For the German case, the relationship between international migration and population development can be observed in the number of children born to foreign citizen mothers, which has strongly increased since the 1960s (112,358 births in 2011). These mothers are responsible for 17 percent of all births in Germany, although non-citizens only constitute 7.8 percent of the German population. There are several causes for the growing proportion of these births of non-citizen mothers. First, the number of non-citizen residents has increased with the rising number of migrants in the last decades, thereby bringing more potential mothers (compare Interner Link: chart 2). Second, migrants usually migrate while they are young. The average age of the non-citizen population in 2011 was 39.4 years of age, while the average age of the German population was 44.4 years of age. This also leads to a relatively high number of potential mothers. Finally, women without German citizenship give birth to a higher average number of children than do women with German citizenship. Thus past migration and the resulting births have generally helped make the otherwise aging German population younger.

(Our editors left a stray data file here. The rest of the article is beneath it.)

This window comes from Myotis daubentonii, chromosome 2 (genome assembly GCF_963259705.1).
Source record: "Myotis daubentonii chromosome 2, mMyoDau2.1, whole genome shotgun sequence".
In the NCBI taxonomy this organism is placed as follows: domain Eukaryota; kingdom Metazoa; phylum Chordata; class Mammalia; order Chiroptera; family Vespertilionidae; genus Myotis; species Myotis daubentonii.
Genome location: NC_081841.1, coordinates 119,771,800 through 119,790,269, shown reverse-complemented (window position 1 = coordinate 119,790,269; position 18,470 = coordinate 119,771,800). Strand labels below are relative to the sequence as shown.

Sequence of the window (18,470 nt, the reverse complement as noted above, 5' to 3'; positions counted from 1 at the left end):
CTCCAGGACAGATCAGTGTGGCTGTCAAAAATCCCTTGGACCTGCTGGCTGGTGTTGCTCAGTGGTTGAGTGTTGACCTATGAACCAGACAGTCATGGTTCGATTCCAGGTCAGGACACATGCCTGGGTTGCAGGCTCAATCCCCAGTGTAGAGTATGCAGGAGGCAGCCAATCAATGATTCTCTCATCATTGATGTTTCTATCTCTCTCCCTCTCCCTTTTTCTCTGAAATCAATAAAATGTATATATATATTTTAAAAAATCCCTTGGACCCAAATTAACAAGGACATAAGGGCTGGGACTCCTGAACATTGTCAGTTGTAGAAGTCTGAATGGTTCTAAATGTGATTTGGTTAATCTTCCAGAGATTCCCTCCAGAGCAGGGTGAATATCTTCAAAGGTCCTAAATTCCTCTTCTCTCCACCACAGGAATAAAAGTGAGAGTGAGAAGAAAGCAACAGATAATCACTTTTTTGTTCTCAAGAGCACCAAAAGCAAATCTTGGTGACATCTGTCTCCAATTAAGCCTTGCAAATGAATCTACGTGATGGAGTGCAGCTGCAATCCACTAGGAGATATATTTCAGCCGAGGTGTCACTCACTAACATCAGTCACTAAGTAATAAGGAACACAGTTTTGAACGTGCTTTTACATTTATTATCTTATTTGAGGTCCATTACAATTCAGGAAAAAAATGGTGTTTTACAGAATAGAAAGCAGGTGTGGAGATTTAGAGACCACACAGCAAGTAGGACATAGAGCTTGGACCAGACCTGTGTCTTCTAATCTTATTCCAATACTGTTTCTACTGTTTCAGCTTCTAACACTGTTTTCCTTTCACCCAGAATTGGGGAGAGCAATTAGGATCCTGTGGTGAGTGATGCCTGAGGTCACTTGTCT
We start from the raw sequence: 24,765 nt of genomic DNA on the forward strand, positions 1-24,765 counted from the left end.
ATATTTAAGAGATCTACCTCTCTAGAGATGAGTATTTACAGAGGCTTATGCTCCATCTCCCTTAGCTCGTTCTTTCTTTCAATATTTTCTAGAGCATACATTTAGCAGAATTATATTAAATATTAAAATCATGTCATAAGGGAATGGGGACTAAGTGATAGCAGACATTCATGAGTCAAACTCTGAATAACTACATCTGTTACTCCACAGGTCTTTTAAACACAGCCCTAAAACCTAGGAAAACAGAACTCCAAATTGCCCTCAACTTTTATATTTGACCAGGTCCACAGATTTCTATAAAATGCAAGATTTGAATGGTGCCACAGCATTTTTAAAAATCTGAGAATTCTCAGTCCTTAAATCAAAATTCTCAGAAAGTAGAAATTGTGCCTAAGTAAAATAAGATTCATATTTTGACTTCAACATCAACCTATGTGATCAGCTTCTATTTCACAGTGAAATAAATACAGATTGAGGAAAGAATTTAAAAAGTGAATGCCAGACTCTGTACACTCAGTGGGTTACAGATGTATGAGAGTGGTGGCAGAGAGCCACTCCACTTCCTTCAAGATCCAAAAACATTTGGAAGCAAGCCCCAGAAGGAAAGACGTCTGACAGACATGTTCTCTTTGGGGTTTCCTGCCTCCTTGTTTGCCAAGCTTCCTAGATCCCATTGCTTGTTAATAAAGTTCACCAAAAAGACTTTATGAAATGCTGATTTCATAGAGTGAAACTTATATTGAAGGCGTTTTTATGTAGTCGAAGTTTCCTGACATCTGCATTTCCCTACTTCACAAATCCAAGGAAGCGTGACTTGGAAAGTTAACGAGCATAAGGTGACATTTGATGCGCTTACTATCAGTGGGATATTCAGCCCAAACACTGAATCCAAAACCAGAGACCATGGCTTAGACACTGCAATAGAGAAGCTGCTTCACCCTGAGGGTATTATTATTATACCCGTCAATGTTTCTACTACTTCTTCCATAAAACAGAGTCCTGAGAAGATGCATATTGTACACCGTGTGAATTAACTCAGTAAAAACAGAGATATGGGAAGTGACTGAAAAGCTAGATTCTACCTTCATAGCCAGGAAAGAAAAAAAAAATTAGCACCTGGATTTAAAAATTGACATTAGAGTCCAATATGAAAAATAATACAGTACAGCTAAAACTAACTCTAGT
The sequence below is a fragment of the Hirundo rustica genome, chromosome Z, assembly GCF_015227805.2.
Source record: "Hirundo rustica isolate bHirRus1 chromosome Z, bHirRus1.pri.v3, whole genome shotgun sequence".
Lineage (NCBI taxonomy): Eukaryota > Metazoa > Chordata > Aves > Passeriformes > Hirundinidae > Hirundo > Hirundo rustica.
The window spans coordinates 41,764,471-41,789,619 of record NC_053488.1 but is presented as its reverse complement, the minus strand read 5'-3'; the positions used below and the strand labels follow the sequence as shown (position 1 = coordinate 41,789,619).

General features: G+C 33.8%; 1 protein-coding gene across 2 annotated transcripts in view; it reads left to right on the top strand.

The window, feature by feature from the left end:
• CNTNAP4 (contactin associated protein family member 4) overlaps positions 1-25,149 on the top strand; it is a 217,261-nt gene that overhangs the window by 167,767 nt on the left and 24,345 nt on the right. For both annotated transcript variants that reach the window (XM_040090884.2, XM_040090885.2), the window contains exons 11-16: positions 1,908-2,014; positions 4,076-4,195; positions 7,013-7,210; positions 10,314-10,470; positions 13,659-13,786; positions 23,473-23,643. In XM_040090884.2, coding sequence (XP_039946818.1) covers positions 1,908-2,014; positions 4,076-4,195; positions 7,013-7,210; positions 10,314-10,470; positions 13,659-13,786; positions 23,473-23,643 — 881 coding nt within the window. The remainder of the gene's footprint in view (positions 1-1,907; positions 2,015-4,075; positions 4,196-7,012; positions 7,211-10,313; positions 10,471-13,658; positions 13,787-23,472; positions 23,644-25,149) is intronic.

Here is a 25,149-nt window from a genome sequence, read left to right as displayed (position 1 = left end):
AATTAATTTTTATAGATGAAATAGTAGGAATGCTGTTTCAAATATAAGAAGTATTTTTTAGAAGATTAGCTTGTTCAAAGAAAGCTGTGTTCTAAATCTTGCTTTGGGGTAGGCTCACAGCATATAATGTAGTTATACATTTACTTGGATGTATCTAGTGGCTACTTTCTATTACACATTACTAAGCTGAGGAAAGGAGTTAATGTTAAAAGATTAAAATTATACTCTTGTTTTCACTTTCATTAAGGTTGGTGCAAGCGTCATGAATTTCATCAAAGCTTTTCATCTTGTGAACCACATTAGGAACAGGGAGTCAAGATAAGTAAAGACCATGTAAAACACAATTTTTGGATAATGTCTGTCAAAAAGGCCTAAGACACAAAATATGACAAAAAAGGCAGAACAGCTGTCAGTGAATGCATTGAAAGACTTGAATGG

Processes of Adaptation
However, a comparison of the total fertility rates suggests that in the course of integration processes, the fertility of non-citizen women in Germany draws nearer to that of German women. In 1990 the average fertility of women with foreign citizenship was 2.04 children, compared to 1.26 children for German women (see Chart 5). By 2011, this difference had decreased significantly: the average number of births of non-citizen mothers was 1.58, as opposed to 1.33 births for women with a German passport. The higher birth rates among migrants are usually attributed to the higher average number of births in their countries of origin. It is assumed that the longer they live in Germany, the more they adapt their family planning and fertility level to fit the ideals and conditions of the host country. However, for newly immigrating women one should consider that also in most countries of origin the total fertility rate has dropped considerably.